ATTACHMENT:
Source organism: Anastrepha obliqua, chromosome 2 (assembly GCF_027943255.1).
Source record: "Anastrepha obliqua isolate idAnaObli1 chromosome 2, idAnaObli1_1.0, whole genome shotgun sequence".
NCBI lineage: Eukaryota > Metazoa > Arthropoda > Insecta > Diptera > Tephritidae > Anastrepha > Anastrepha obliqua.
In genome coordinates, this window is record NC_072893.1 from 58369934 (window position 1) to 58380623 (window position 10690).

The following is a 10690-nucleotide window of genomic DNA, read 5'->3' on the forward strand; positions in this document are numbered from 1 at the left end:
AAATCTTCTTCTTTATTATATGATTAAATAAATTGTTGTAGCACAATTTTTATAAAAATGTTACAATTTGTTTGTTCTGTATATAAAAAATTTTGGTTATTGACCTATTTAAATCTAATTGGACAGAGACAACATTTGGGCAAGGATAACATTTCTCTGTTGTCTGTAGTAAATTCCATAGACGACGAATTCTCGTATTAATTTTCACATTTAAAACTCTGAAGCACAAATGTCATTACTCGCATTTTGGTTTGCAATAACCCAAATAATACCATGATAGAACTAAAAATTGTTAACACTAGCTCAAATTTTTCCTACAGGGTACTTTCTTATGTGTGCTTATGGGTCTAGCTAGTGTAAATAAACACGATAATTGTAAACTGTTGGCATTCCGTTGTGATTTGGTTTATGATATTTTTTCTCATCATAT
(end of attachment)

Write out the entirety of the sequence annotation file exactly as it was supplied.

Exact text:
Source organism: Anastrepha obliqua, chromosome 2 (assembly GCF_027943255.1).
Source record: "Anastrepha obliqua isolate idAnaObli1 chromosome 2, idAnaObli1_1.0, whole genome shotgun sequence".
NCBI lineage: Eukaryota > Metazoa > Arthropoda > Insecta > Diptera > Tephritidae > Anastrepha > Anastrepha obliqua.
In genome coordinates, this window is record NC_072893.1 from 58369934 (window position 1) to 58380623 (window position 10690).

The following is a 10690-nucleotide window of genomic DNA, read 5'->3' on the forward strand; positions in this document are numbered from 1 at the left end:
AAATCTTCTTCTTTATTATATGATTAAATAAATTGTTGTAGCACAATTTTTATAAAAATGTTACAATTTGTTTGTTCTGTATATAAAAAATTTTGGTTATTGACCTATTTAAATCTAATTGGACAGAGACAACATTTGGGCAAGGATAACATTTCTCTGTTGTCTGTAGTAAATTCCATAGACGACGAATTCTCGTATTAATTTTCACATTTAAAACTCTGAAGCACAAATGTCATTACTCGCATTTTGGTTTGCAATAACCCAAATAATACCATGATAGAACTAAAAATTGTTAACACTAGCTCAAATTTTTCCTACAGGGTACTTTCTTATGTGTGCTTATGGGTCTAGCTAGTGTAAATAAACACGATAATTGTAAACTGTTGGCATTCCGTTGTGATTTGGTTTATGATATTTTTTCTCATCATAT